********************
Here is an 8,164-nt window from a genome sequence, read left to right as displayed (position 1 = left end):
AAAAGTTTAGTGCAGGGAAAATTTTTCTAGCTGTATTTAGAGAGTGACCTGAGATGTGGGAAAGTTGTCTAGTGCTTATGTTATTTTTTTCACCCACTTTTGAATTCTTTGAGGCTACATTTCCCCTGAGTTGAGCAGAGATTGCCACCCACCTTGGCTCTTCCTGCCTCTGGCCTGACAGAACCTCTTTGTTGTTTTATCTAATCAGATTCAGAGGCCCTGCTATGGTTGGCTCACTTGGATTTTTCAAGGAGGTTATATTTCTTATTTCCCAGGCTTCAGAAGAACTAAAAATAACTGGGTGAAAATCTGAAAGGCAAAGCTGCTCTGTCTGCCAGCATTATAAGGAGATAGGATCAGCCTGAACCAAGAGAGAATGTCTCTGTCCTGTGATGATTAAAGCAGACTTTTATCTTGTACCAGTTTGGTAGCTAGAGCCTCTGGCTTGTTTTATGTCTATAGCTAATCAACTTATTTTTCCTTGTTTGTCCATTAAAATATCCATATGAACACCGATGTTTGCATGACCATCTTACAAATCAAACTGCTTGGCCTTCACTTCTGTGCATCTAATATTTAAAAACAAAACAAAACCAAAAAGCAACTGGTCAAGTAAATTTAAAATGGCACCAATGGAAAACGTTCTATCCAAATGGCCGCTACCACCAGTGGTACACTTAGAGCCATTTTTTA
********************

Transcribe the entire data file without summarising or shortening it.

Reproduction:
Here is an 8,164-nt window from a genome sequence, read left to right as displayed (position 1 = left end):
AAAAGTTTAGTGCAGGGAAAATTTTTCTAGCTGTATTTAGAGAGTGACCTGAGATGTGGGAAAGTTGTCTAGTGCTTATGTTATTTTTTTCACCCACTTTTGAATTCTTTGAGGCTACATTTCCCCTGAGTTGAGCAGAGATTGCCACCCACCTTGGCTCTTCCTGCCTCTGGCCTGACAGAACCTCTTTGTTGTTTTATCTAATCAGATTCAGAGGCCCTGCTATGGTTGGCTCACTTGGATTTTTCAAGGAGGTTATATTTCTTATTTCCCAGGCTTCAGAAGAACTAAAAATAACTGGGTGAAAATCTGAAAGGCAAAGCTGCTCTGTCTGCCAGCATTATAAGGAGATAGGATCAGCCTGAACCAAGAGAGAATGTCTCTGTCCTGTGATGATTAAAGCAGACTTTTATCTTGTACCAGTTTGGTAGCTAGAGCCTCTGGCTTGTTTTATGTCTATAGCTAATCAACTTATTTTTCCTTGTTTGTCCATTAAAATATCCATATGAACACCGATGTTTGCATGACCATCTTACAAATCAAACTGCTTGGCCTTCACTTCTGTGCATCTAATATTTAAAAACAAAACAAAACCAAAAAGCAACTGGTCAAGTAAATTTAAAATGGCACCAATGGAAAACGTTCTATCCAAATGGCCGCTACCACCAGTGGTACACTTAGAGCCATTTTTTA